With the session over, Hannah and Dalia come out to the lobby to find Dalia's mom, Rebecca. Hannah sits down with Rebecca to report on Dalia’s progress and accomplishments. Dalia hovers nearby in the noisy lobby, a little impatiently as many people are talking all at once, and Dalia is not a fan. She sits down with her iPad, so she can distract herself from all the noise. Rebecca wonders together with Hannah about the upcoming recital. In a tale as old as time between teenagers and their parents, Dalia has developed a dislike of her mother’s presence when she plays or performs; it hurts her mom’s feelings. The two adults discuss whether they should create a visual schedule for Dalia that will ease her tension.
Rebecca Cheskes says that they spotted anomalies early on in Dalia’s pre-birth anatomy scans. As a result, Rebecca was on bed rest for the final six or seven weeks of her pregnancy and gave birth four and a half weeks early. Weighing 4 pounds 2 ounces at birth, Dalia was in the hospital for three and a half weeks after she was born. Rebecca immediately contacted the Babies Can’t Wait (BWC) program; Dalia was in the early intervention program at 6-weeks-old. Genetic testing later revealed that Dalia’s developmental differences are from a chromosomal anomaly, which led to partial agenesis of the corpus callosum. Rebecca describes it as “the superhighway between the two sides of the brain, and hers is mostly not there.”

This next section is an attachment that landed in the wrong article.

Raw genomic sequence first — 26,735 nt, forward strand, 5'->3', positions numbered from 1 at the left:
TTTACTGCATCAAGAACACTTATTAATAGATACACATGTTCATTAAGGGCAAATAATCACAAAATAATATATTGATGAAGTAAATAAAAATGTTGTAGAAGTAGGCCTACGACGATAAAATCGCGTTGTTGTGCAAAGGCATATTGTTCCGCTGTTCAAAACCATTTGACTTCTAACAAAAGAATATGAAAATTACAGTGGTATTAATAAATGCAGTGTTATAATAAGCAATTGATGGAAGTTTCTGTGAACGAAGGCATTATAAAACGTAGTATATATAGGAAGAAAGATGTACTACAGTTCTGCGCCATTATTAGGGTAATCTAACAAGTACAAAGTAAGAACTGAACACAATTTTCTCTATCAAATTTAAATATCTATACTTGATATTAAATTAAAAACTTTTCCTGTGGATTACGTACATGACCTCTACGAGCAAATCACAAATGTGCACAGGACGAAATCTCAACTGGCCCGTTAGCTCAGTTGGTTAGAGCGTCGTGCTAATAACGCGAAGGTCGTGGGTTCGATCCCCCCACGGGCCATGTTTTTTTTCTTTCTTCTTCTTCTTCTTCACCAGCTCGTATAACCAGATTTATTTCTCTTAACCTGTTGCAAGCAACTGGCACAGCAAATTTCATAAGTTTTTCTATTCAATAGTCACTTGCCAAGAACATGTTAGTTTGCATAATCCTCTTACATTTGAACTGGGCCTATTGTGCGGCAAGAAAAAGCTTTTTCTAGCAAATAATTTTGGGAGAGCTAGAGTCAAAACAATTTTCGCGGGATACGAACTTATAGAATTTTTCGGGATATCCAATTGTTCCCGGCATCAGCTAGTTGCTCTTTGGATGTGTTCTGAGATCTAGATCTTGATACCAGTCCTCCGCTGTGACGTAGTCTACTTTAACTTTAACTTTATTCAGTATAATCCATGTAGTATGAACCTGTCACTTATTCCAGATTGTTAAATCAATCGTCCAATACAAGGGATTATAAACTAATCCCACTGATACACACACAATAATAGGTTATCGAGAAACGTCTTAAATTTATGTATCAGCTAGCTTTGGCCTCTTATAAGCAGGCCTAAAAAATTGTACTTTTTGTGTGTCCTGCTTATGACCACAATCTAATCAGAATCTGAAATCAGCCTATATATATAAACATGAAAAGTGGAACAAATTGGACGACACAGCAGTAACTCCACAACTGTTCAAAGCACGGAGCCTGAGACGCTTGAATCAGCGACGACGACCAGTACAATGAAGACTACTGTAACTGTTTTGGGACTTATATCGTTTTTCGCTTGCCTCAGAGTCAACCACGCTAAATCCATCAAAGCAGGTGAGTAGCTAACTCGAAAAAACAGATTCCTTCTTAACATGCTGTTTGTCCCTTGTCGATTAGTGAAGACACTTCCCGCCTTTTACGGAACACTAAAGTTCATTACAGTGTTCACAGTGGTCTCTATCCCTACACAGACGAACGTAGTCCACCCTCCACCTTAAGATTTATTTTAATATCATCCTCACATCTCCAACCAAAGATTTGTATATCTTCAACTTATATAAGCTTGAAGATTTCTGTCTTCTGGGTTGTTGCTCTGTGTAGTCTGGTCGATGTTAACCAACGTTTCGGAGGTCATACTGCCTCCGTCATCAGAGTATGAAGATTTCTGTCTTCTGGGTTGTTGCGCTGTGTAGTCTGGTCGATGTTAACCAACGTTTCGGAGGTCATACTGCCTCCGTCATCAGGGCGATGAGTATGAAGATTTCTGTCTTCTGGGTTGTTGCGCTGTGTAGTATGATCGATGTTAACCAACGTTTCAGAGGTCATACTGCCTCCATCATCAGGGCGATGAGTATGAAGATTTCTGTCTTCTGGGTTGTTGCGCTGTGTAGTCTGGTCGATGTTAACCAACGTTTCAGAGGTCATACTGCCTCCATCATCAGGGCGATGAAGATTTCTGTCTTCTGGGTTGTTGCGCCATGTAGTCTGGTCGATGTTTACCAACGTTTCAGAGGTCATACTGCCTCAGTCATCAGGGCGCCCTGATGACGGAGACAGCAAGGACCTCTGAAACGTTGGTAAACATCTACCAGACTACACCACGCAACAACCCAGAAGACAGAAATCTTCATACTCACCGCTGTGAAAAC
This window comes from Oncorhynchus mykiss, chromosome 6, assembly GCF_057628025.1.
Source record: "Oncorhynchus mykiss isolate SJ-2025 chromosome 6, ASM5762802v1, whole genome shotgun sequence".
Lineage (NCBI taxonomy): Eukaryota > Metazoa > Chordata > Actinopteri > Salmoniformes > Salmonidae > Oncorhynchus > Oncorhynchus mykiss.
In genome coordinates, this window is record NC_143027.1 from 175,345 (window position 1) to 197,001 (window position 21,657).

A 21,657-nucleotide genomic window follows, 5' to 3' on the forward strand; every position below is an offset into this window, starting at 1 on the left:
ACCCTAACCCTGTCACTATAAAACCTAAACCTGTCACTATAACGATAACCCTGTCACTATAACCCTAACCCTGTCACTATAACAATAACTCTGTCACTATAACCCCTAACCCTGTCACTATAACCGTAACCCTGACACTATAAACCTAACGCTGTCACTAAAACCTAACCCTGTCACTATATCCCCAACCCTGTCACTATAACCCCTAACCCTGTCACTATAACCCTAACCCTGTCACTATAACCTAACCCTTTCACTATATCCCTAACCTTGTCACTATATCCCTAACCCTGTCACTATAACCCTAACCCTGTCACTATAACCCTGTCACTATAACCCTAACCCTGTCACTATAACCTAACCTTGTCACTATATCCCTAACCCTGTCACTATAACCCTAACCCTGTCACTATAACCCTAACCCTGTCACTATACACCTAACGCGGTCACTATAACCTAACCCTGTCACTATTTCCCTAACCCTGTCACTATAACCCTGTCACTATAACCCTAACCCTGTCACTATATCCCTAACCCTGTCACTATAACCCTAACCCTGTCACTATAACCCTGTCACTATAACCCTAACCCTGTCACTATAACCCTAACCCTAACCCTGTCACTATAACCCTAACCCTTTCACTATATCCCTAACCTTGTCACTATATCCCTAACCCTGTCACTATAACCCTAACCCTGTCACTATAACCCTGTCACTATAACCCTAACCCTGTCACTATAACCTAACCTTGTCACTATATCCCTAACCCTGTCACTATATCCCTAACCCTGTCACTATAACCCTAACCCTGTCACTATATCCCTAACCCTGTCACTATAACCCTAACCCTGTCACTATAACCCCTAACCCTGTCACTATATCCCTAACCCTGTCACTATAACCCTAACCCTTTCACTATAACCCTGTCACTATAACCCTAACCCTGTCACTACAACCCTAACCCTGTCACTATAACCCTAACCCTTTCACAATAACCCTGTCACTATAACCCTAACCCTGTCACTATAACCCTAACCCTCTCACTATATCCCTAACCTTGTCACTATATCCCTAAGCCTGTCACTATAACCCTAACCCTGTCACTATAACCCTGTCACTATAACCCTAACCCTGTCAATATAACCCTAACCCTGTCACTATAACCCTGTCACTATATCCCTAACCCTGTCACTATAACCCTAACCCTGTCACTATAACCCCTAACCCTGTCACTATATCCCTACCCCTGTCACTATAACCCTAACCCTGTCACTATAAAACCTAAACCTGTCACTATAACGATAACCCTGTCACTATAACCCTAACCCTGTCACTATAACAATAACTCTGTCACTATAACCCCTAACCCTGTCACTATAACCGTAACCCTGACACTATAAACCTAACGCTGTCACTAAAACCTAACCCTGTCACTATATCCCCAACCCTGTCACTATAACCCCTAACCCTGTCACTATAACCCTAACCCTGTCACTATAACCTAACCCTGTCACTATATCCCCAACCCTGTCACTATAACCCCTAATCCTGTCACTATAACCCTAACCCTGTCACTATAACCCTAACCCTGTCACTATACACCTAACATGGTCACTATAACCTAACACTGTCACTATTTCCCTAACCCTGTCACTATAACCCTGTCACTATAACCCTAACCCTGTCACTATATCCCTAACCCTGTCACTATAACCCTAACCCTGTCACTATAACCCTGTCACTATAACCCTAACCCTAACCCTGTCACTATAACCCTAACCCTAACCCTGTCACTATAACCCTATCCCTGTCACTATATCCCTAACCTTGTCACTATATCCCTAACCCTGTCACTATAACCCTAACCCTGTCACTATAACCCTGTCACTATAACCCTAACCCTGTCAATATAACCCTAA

Dalia has been using some form of augmentative communication device since she was 5. The first device was large, cumbersome and heavy. Rebecca says she really didn’t see the potential in that first device, and they didn’t even keep it on all the time. “It was a long time before Dalia took ownership of the device herself,” says Rebecca. “It was hard to get her to use it. She wasn’t that great at pointing. I didn’t believe in it frankly.” Dalia used a lot of sign language, which was more helpful when she was younger. She had upwards of 100 signs at one point. Rebecca says that the sign language gave way to the communication devices because Dalia had to learn how to learn.